10. Victoria Falls
Is a waterfall in southern Africa on the Zambezi River at the border of Zambia and Zimbabwe.
David Livingstone, the Scottish missionary and explorer, is believed to have been the first European to view Victoria Falls on 16 November 1855 from what is now known as Livingstone Island, one of two land masses in the middle of the river, immediately upstream from the falls on the Zambian side. Livingstone named his "discovery" in honour of Queen Victoria, but the indigenous name, Mosi-oa-Tunya — literally "the cloud that thunders" — is also well known. The World Heritage List recognizes both names.
9. Niagara Falls
Is the collective name for three waterfalls that straddle the international border between the Canadian province of Ontario and the U.S. state of New York. They form the southern end of the Niagara Gorge.
Located on the Niagara River, which drains Lake Erie into Lake Ontario, the combined falls form the highest flow rate of any waterfall in the world, with a vertical drop of more than 165 feet (50 m). Horseshoe Falls is the most powerful waterfall in North America, as measured by vertical height and also by flow rate. The falls are located 17 miles (27 km) north-northwest of Buffalo, New York and 75 miles (121 km) south-southeast of Toronto, between the twin cities of Niagara Falls, Ontario, and Niagara Falls, New York.
8. The City of Angkor
Angkor ("Holy City") is a region of Cambodia that served as the seat of the Khmer Empire, which flourished from approximately the 9th to 15th centuries. The word Angkor is derived from the Sanskrit nagara (नगर), meaning "city". The Angkorian period began in AD 802, when the Khmer Hindu monarch Jayavarman II declared himself a "universal monarch" and "god-king", until 1351, when Angkor first fell under Ayutthayan suzerainty, to 1431, when Ayutthaya put down a rebellion and sacked the Khmer capital, causing its population to migrate south to Longvek.
7. The Great Wall of China
Is a series of fortifications made of stone, brick, tamped earth, wood, and other materials, generally built along an east-to-west line across the historical northern borders of China in part to protect the Chinese Empire or its prototypical states against intrusions by various nomadic groups or military incursions by various warlike peoples or forces.
6. Taj Mahal
Is a white marble mausoleum located in Agra, Uttar Pradesh, India. It was built by Mughal emperor Shah Jahan in memory of his third wife, Mumtaz Mahal. The Taj Mahal is widely recognized as "the jewel of Muslim art in India and one of the universally admired masterpieces of the world's heritage"
Taj Mahal is regarded by many as the finest example of Mughal architecture, a style that combines elements from Islamic, Persian, Ottoman Turkish and Indian architectural styles.
5. Machu Picchu
Is a pre-Columbian 15th-century Inca site located 2,430 metres (7,970 ft) above sea level. Machu Picchu is located in the Cusco Region of Peru,South America. It is situated on a mountain ridge above the Urubamba Valley in Peru, which is 80 kilometres (50 mi) northwest of Cusco and through which the Urubamba River flows. Most archaeologists believe that Machu Picchu was built as an estate for the Inca emperor Pachacuti (1438–1472). Often referred to as the "City of the Incas", it is perhaps the most familiar icon of Inca civilization.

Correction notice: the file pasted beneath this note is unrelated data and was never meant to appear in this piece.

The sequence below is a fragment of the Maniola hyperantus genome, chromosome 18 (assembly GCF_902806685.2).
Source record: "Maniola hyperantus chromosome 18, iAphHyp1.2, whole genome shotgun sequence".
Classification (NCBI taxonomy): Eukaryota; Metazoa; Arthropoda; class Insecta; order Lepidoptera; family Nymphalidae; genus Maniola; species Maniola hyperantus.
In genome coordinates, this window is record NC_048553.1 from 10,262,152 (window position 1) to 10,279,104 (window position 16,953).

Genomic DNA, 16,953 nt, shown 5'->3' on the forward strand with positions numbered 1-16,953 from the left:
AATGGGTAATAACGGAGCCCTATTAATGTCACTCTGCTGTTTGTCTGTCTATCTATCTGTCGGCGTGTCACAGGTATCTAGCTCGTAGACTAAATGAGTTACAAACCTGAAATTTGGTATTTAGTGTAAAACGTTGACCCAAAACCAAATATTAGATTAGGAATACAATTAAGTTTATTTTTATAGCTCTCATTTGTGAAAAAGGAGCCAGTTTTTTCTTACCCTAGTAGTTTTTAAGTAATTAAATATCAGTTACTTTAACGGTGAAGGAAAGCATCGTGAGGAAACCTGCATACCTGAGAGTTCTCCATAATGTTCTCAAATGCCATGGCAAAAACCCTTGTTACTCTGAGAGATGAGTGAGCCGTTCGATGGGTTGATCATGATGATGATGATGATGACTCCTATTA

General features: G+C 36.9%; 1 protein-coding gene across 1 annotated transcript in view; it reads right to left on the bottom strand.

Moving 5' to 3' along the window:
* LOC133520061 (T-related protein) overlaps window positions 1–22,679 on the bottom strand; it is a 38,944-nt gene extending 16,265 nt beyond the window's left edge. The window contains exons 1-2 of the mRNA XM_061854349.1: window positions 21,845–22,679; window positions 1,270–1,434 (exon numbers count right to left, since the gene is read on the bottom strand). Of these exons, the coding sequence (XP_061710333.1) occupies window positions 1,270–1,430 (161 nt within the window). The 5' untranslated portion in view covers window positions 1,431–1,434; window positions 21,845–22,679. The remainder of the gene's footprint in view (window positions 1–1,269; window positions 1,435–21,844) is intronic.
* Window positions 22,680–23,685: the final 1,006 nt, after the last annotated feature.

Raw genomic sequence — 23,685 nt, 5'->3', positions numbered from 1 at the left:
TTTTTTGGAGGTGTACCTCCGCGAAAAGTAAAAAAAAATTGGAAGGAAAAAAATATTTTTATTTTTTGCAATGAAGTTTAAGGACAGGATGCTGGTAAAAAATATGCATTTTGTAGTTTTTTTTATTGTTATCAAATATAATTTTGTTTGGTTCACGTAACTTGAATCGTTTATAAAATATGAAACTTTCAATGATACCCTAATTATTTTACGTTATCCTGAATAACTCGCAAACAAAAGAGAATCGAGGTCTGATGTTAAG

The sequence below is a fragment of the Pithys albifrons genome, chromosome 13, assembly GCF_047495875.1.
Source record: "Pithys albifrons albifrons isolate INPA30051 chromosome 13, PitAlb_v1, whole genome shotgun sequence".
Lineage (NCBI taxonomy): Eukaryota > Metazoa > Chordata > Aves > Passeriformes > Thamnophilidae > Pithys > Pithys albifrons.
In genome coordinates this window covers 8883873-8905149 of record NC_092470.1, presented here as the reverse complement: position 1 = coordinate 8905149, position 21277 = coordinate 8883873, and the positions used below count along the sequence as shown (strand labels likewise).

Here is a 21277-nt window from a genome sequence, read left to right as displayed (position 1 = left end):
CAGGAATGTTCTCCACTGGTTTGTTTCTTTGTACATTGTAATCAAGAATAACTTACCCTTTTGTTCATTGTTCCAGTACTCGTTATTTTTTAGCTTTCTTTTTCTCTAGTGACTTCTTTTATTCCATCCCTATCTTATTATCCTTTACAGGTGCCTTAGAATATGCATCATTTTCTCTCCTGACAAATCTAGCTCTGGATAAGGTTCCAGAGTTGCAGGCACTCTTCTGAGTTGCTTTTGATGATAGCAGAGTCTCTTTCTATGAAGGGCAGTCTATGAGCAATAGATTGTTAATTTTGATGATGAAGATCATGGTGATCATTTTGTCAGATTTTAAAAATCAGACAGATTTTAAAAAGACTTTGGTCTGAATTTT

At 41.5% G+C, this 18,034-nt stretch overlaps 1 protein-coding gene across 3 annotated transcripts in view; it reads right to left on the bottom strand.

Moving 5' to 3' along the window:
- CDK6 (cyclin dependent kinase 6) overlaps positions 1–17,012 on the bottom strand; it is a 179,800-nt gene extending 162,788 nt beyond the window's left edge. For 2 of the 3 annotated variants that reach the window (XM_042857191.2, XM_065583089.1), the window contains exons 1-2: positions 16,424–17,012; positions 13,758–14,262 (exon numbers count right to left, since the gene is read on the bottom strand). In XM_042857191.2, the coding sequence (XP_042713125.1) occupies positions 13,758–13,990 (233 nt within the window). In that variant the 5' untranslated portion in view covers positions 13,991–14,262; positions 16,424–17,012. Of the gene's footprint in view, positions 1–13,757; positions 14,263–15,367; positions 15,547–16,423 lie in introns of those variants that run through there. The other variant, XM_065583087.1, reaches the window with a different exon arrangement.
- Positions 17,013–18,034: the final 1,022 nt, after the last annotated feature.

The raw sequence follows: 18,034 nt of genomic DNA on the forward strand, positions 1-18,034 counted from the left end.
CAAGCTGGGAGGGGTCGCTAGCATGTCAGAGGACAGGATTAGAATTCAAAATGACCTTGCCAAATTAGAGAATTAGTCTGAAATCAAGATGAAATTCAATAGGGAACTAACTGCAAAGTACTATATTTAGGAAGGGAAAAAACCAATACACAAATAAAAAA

4. Mount Everest
Is the Earth's highest mountain, with a peak at 8,848 metres (29,029 ft) above sea level and the 5th tallest mountain measured from the centre of the Earth. It is located in the Mahalangur section of the Himalayas. The international border between China and Nepal runs across the precise summit point. Its massif includes neighboring peaks Lhotse, 8,516 m (27,940 ft); Nuptse, 7,855 m (25,771 ft) and Changtse, 7,580 m (24,870 ft).
Mount Everest attracts many highly experienced mountaineers as well as capable climbers willing to hire professional guides. While not posing substantial technical climbing challenges on the standard route, Everest presents dangers such as altitude sickness, weather and wind.
Is an Arabian historical and archaeological city in the Jordanian governorate of Ma'an, that is famous for its rock-cut architecture and water conduit system.
Established possibly as early as 312 BC as the capital city of the Nabataeans, it is a symbol of Jordan, as well as its most visited tourist attraction. It lies on the slope of Mount Hor in a basin among the mountains which form the eastern flank of Arabah (Wadi Araba), the large valley running from the Dead Sea to the Gulf of Aqaba.
2. Fiordland National Park
Fiordland National Park occupies the southwest corner of the South Island of New Zealand. It is the largest of the 14 national parks in New Zealand, with an area of 12,500 km², and a major part of the Te Wahipounamu World Heritage site. The park is administered by the Department of Conservation.
The wildlife in this area include dolphins, seals and birds. Introduced species include mice, rats, hare and deer. Among the birds are the Kakapo, the only flightless parrot in the world. Also there is the kiwi, which is native to New Zealand. The Park is heavily forested with Nothofagus trees, a large variety of understory shrubs and ferns being present; examples of the forest floor vegetation include Crown Fern, Blechnum discolor.
1. Fiji (The Lau Archipelago)
The Lau Islands (also called the Lau Group, the Eastern Group, the Eastern Archipelago) of Fiji are situated in the southern Pacific Ocean, just east of the Koro Sea. Of this chain of about one hundred islands and islets, about thirty are inhabited. The Lau Group covers a land area of 188 square miles (487 square km), and had a population of 10,683 at the most recent census in 2007. While most of the northern Lau Group are high islands of volcanic origin, those of the south are mostly carbonate low islands.